Wood ears are an excellent edible mushroom with a weird ear shape that is a bit disarming. They grow all winter long, often in large groupings or clusters, and are pretty easy to identify. Usually, wood ears appear in late fall, and then the cool weather allows them to hang out for quite a while before decomposing. This makes wood ears top among the winter mushroom foraging species.
These mushrooms are a bit rubbery and don’t have much taste, but they’ll take on the flavor of whatever they’re cooked with. And they add a wonderful denseness to recipes, with a slight chewy crunch. They’re really quite unique.
Wood ears are excellent in brothy soups and stir-fries. They’re also a medicinal species, traditionally used to treat high cholesterol, regulate blood sugars, and alleviate sore throats.
This is not a top edible species; in fact, some people might say it’s not edible at all. It’s gloopy, slimy, squishy, and tasteless. But, when there’s nothing else, the forests provide. Amber jelly roll fungus fruits year-round, and it is very widespread. It doesn’t mind the cold and is actually more common in cooler weather. No matter what you think about the look or texture, this species is edible.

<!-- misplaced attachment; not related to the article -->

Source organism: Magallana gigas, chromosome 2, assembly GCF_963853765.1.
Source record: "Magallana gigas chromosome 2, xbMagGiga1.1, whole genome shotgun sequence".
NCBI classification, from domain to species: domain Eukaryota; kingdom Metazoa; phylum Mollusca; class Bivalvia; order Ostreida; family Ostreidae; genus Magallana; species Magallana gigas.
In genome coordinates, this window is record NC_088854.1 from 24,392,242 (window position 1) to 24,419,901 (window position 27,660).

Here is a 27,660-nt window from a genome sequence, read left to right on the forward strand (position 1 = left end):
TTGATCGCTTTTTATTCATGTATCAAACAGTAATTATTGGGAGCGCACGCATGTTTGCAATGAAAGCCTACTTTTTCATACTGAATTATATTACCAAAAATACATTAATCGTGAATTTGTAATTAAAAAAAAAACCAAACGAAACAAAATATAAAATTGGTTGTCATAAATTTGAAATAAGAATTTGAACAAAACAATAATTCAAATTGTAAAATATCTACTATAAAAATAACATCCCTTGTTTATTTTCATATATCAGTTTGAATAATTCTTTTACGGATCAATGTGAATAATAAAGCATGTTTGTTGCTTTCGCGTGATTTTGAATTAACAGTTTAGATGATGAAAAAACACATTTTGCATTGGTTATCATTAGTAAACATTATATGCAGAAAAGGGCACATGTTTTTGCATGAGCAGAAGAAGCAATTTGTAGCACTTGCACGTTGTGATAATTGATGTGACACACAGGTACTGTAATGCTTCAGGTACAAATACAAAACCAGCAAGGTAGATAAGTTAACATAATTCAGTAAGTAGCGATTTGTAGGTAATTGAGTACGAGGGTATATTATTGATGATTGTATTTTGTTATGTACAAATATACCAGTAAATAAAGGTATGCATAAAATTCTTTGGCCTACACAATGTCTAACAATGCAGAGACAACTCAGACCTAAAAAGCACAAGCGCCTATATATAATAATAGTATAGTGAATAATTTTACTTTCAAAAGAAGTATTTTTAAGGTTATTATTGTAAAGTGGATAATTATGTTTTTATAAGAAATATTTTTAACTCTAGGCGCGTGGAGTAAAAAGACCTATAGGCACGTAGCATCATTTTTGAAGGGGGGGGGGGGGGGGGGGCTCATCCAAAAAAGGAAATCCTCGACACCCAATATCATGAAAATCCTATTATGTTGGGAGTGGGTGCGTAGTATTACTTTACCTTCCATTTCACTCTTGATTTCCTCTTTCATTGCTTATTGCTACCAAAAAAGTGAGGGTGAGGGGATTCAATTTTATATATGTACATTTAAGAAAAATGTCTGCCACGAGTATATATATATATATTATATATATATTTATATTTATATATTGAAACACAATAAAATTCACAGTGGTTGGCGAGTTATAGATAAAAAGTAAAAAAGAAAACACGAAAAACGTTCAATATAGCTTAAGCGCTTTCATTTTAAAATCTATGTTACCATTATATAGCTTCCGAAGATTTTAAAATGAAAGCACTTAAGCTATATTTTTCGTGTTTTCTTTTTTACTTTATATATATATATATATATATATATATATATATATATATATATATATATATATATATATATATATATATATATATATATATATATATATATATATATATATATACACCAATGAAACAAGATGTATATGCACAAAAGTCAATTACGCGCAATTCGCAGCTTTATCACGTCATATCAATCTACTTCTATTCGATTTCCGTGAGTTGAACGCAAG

Turkey tail grows year-round and is a small bracket mushroom that remains viable for a long time. So, even if it’s not actively growing, you may find growth from earlier in the season that is still good to harvest. Turkey tail is collected for its medicinal properties and used to make tea. Make sure you brush up on what false turkey tail looks like and how to tell the difference — there are a lot of small, bracket polypores in the woods.
This guide to the best identification books by region will help you find the best guides for you.
Curious about winter foraging in other areas? Check out our guides for across the US.